A unique 2m-long trackway of dinosaur footprints set in rock outside the town of Glenrock in Wyoming, USA, has been instrumental in a recent study by paleontologist Scott Persons of the University of Alberta in Canada.
It is only the second multi-step tyrannosaur traces that have been found in the world, and therefore of great interest to researchers.
“Having a trail of tracks is important,” Persons says. “With it, you can calculate an estimate of how fast the tyrannosaur was walking.”
In papers published recently in the journals Cretaceous Research and Scientific Reports, Persons describes the footprints and how they were used to calculate the dinosaur’s height and stride, and therefore its speed at the time they were impressed into the soft mud at the side of an ancient ocean, long since dried up.
As the first footprint clearly shows an animal with three forward-pointing toes and one smaller one facing backwards, it was possible to identify what made the imprint as a meat-eating dinosaur.
The only meat-eaters known to have existed in the area at the time were tyrannosaurs.
“Based on the age and size of the footprints, the trackmaker can be identified as either a sub-adult Tyrannosaurus rex or a Nanotyrannus lancensis,” writes the authors in the paper’s summary.
The length of the footprint also gave Person’s team an estimate of the height of the tyrannosaur’s hips from the ground.
The relationship between speed and leg length is a general anatomical rule observable today in living animals.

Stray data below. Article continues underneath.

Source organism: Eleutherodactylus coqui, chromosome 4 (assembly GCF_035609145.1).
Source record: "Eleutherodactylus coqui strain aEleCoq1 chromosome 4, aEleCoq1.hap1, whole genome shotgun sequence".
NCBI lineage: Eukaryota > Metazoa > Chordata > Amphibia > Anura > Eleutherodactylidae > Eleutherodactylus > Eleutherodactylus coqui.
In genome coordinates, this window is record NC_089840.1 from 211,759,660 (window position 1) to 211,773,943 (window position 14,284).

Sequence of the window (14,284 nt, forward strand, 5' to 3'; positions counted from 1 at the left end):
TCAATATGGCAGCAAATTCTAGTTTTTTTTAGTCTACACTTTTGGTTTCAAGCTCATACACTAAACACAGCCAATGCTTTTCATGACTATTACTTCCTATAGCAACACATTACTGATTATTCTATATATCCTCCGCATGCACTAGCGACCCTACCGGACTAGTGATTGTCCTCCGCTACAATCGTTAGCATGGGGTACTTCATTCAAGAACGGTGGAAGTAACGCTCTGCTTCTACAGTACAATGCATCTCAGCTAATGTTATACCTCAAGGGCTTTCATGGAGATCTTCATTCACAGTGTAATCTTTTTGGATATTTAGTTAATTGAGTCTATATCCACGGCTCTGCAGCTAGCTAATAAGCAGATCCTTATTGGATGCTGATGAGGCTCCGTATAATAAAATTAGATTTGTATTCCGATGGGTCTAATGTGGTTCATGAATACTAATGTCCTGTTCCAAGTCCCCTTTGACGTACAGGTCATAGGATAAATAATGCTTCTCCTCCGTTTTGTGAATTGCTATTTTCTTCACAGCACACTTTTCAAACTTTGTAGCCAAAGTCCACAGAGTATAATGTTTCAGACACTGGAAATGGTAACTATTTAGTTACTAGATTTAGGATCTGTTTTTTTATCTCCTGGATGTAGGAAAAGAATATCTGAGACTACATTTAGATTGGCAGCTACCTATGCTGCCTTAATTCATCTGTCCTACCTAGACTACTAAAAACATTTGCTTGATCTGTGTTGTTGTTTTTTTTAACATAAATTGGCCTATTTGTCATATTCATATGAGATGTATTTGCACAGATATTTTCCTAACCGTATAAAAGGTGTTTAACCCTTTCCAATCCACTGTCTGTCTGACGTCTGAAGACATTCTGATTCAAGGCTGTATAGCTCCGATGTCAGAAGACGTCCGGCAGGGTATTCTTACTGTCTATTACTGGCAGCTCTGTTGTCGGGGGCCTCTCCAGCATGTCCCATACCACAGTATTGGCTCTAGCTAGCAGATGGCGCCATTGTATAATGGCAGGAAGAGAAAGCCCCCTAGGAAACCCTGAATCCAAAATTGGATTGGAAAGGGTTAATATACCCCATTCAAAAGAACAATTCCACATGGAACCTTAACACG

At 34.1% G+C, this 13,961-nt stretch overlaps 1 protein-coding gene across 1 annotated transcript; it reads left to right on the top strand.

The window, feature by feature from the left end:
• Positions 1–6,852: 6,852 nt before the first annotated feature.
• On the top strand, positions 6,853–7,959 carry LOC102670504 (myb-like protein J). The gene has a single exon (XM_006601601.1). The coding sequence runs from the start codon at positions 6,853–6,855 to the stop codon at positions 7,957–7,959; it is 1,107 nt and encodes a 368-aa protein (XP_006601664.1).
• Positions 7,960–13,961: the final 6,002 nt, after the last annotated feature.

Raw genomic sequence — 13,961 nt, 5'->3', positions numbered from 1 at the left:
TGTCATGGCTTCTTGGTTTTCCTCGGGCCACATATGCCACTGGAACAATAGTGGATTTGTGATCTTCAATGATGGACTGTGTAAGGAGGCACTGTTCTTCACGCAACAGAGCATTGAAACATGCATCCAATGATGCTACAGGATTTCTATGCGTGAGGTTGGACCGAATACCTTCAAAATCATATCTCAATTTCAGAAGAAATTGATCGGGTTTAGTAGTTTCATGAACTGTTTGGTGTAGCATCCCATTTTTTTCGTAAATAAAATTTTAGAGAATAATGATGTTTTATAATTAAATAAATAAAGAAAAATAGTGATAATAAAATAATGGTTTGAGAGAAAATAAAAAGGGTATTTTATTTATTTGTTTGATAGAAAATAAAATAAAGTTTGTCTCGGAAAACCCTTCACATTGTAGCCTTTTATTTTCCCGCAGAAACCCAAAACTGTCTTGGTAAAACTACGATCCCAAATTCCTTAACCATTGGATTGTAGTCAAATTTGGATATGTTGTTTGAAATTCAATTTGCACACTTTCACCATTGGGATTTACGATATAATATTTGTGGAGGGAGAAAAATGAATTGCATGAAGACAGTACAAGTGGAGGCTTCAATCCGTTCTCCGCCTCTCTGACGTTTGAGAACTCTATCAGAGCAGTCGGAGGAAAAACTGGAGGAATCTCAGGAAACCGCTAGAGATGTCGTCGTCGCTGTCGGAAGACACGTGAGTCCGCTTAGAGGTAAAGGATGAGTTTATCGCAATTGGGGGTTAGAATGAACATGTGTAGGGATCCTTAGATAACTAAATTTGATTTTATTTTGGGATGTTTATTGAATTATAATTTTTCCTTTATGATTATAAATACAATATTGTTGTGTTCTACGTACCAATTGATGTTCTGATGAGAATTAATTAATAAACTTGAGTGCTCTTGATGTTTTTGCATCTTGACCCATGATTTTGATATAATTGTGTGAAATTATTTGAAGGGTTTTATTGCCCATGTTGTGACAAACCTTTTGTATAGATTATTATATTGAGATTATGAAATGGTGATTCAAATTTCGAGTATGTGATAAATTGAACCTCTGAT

For example, cheetahs are faster and have proportionately longer legs than lions, which are faster and have proportionately longer legs than hyenas.
This measurement, coupled with the distance between the steps and equations devised by observation of the motion of a range of existing bipeds, led the researchers to the conclusion that the dinosaur’s walking pace would probably have been between around three to five miles an hour, so easily outpaced by even an unfit jogger.
“The trackway offers a record of a tyrannosaurid pace length, which permits the speed of the trackmaker to be calculated at 4.5–8.0 km/h,” writes lead author Persons.
“This result discounts previous speculation that tyrannosaurid walking speeds were notably slower than those of other large theropods.”
“How fast a predator can run is obviously important,” he says.
“Speed determines what prey you can catch, how you hunt it, and the sort of environment that you are most successful in.
“That’s true for modern carnivores, and must have been true for dinosaurs.”
“Over evolution, you have these two conflicting forces: the need for speed and the need for weight support.
“You cannot just compare little dinosaurs to big dinosaurs; you have to factor out the influence of body mass.”
So what if a tyrannosaurus rex was coming at you at full tilt, then?
Other single footprint studies have already estimated a potential top speed of around seven miles an hour.
So you’d have needed to be a reasonably accomplished runner, but nowhere near a Usain Bolt.
Calculated speed adaptation scores for various dinosaurs. From left to right, Guaibasaurus was an early dinosaur with a low score typical of primitive forms; despite its pop culture status, Velociraptor is revealed to be among the least swift of the carnivorous dinosaurs; the Jurassic predator Allosaurus was large and moderately adapted for speed; despite its bulk, Tyrannosaurus scores high on the speed charts; the controversial species Nanotyrannus was the bipedal dino best adapted for speed.